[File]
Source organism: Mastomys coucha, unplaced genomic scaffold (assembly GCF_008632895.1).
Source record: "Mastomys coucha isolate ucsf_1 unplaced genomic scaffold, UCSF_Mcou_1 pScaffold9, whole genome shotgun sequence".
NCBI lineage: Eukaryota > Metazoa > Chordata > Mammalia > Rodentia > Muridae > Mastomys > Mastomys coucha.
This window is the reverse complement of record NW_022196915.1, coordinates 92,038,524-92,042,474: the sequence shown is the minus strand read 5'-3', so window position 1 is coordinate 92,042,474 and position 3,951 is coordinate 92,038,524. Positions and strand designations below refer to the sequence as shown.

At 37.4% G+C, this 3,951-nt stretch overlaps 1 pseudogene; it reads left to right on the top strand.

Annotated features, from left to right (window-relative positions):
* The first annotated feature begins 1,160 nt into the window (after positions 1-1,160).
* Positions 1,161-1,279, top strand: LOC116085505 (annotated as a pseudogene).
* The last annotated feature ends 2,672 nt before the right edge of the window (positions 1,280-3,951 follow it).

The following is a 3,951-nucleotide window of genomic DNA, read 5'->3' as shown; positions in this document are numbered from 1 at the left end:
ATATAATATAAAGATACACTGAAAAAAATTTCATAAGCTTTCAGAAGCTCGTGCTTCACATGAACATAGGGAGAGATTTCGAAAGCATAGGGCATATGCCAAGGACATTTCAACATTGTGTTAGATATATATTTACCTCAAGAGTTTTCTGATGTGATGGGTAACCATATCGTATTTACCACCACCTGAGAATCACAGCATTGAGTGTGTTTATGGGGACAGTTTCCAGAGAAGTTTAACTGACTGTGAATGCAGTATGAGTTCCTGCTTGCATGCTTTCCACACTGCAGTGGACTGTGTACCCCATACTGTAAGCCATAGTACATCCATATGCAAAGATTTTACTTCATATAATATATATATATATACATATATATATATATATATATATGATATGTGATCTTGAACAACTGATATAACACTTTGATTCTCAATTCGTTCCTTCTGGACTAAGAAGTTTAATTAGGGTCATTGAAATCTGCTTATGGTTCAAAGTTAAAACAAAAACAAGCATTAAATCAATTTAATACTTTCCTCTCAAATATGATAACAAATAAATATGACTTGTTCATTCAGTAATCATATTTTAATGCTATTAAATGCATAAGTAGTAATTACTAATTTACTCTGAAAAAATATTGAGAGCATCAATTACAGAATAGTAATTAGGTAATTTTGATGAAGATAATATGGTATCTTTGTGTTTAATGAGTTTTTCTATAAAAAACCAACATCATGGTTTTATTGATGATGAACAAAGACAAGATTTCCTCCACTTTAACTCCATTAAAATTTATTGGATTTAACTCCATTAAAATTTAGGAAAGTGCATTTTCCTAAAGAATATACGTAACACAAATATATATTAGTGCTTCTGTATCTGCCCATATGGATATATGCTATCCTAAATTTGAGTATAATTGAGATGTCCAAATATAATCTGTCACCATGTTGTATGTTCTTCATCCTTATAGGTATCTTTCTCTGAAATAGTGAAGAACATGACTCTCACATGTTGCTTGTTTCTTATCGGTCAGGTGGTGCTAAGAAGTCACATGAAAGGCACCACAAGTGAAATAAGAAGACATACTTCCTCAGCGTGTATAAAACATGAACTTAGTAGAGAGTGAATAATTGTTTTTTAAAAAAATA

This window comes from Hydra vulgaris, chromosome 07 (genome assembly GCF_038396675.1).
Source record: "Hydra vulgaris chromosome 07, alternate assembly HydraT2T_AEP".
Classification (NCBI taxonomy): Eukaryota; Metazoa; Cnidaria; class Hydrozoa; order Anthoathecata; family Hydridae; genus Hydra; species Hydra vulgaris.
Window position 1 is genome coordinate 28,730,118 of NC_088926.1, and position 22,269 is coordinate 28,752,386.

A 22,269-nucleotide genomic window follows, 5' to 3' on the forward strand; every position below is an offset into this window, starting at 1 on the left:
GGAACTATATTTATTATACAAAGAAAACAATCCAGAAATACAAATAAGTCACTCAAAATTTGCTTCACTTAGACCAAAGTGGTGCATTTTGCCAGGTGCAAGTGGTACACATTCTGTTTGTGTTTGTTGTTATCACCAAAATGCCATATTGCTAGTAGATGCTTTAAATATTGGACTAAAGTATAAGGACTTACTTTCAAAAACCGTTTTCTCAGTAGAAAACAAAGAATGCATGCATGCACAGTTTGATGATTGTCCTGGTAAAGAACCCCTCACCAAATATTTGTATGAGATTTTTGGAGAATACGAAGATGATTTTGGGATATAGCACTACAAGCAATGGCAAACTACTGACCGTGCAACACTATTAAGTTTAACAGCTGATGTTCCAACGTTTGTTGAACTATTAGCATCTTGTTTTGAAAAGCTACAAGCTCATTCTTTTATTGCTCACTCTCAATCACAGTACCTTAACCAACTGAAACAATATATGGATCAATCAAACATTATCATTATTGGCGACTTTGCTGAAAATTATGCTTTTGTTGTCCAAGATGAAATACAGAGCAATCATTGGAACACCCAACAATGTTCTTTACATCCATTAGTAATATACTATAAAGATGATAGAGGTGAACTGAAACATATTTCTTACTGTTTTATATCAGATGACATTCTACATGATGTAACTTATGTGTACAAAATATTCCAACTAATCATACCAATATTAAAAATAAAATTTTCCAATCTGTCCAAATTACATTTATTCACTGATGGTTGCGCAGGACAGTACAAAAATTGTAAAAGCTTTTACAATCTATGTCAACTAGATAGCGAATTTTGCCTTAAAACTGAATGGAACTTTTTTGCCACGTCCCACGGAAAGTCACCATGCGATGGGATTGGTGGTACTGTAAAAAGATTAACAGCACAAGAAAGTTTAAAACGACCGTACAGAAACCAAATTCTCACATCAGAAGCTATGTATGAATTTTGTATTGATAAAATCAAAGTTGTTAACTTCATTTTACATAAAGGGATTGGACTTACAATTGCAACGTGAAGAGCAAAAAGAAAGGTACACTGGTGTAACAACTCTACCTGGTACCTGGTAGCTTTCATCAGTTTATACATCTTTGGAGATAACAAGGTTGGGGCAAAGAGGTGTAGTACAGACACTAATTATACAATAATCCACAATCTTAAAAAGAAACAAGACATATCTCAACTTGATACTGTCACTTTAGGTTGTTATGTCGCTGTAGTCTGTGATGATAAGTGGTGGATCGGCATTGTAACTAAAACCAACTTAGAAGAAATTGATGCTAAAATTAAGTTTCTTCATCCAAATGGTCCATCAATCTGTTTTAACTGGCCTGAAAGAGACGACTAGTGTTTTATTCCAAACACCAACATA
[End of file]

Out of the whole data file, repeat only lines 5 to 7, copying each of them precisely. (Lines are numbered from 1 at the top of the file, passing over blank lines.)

At 37.4% G+C, this 3,951-nt stretch overlaps 1 pseudogene; it reads left to right on the top strand.

Annotated features, from left to right (window-relative positions):
* The first annotated feature begins 1,160 nt into the window (after positions 1-1,160).